All the bones in our body are held to each other by connective tissues and ligaments. These joints contain a thick, clear synovial fluid.
When we bend our fingers back, the bones of the joint tries to pull apart. So the connective liquid that is around the joints stretches. Stretching in turn increases the volume. With an increase in volume, the pressure of the fluid drops. Gas molecules that are dissolved in the liquid become less soluble and start to form bubbles by a process named cavitation. When the joint is further stretched, the pressure drops so low that the bubbles start to burst. This bursting produces the crack sound associated with knuckle cracking.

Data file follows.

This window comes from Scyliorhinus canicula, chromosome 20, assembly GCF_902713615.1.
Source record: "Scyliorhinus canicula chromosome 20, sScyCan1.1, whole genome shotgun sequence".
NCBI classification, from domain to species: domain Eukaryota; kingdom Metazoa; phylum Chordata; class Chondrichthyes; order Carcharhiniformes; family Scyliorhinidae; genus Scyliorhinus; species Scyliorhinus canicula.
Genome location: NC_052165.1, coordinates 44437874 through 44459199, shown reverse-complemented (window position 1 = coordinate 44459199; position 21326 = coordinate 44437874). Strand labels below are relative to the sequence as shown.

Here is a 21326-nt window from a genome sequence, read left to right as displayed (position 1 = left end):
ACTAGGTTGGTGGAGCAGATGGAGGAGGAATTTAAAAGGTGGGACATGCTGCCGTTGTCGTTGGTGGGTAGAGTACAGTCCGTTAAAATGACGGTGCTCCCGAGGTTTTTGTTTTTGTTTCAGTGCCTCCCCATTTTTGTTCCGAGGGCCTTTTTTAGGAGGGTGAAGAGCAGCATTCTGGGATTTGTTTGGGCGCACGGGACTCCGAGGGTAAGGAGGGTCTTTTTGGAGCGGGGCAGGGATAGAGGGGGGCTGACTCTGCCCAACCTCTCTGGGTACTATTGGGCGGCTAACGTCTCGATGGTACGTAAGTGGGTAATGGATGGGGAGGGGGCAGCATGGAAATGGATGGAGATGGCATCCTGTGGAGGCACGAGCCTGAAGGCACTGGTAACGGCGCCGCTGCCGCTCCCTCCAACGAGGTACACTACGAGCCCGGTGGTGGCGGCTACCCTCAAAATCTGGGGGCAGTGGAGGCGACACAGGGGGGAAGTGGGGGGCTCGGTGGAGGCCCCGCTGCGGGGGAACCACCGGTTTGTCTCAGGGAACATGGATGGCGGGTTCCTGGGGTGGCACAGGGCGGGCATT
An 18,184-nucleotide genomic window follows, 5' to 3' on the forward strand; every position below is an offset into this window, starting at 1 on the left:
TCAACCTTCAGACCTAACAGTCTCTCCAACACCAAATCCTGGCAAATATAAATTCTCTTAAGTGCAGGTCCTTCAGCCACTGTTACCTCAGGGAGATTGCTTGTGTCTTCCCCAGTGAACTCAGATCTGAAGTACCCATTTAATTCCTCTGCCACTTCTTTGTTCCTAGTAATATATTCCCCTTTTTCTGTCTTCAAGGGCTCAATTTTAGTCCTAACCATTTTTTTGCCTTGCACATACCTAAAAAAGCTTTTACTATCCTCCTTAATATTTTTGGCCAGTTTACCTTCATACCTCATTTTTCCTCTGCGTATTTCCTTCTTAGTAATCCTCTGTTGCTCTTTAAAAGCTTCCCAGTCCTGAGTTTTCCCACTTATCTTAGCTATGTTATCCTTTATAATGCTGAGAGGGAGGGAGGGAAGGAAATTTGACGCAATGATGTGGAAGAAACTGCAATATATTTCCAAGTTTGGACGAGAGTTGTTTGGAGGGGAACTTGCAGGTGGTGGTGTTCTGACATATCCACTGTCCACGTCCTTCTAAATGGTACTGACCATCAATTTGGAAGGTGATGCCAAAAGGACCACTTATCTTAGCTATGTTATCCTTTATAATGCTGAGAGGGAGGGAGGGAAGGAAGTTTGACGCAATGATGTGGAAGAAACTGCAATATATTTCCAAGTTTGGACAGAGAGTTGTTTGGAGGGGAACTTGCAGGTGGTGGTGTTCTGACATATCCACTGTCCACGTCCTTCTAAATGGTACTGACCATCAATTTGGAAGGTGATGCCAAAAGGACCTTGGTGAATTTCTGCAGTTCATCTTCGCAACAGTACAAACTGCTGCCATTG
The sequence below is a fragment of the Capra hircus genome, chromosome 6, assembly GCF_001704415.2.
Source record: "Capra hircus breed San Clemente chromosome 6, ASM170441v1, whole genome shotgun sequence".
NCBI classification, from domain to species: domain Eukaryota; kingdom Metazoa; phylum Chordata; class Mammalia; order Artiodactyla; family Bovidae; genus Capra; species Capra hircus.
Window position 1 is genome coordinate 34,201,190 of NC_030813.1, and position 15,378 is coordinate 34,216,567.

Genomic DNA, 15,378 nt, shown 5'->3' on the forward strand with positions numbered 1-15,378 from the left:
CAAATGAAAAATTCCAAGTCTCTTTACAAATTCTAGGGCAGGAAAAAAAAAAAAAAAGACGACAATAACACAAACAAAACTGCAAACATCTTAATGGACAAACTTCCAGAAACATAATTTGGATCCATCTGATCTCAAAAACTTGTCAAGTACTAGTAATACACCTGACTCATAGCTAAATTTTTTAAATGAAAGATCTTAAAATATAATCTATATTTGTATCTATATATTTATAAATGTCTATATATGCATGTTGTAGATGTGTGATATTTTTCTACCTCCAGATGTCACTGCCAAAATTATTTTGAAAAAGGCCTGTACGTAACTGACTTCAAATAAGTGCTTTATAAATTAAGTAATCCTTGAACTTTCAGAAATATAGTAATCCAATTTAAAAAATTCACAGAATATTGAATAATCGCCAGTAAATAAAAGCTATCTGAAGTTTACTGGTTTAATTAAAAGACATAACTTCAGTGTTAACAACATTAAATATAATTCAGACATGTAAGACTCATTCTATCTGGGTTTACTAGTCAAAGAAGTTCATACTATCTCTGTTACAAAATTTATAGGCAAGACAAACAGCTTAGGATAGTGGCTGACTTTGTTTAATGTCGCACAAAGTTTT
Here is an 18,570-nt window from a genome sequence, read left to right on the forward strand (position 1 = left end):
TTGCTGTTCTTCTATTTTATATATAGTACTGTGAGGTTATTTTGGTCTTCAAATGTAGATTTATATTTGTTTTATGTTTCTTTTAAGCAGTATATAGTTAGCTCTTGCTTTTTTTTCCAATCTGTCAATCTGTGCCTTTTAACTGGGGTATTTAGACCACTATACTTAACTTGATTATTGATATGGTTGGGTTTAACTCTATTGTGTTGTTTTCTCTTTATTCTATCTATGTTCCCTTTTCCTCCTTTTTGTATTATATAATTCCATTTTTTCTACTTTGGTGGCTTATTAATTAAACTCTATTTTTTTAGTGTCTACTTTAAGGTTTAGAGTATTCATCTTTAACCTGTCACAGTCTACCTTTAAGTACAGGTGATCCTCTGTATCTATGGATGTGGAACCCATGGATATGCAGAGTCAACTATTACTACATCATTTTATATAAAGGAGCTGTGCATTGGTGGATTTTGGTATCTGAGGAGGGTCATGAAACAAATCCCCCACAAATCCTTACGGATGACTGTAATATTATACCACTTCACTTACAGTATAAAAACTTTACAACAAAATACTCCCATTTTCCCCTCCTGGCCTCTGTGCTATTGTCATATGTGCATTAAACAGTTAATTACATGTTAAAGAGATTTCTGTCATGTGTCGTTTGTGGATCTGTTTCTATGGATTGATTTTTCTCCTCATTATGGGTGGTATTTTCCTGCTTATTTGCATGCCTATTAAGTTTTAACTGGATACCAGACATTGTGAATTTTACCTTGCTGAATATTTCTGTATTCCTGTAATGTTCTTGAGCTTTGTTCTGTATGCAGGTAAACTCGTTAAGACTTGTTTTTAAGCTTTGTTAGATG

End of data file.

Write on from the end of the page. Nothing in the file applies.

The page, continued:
Once the sound is produced, it takes another 25 to 30 minutes for the gas to redissolve into the joint fluid. At this time, the knuckles won't crack. Once the gas is redissolved, cavitation is once again possible, and you can start popping your knuckles again.
Repeated stretching of the ligaments surrounding the joints causes a decrease in grip strength. On the other hand, it is said to stimulate the set of nerve endings involved in motion sensing and relaxation of muscles around the joints.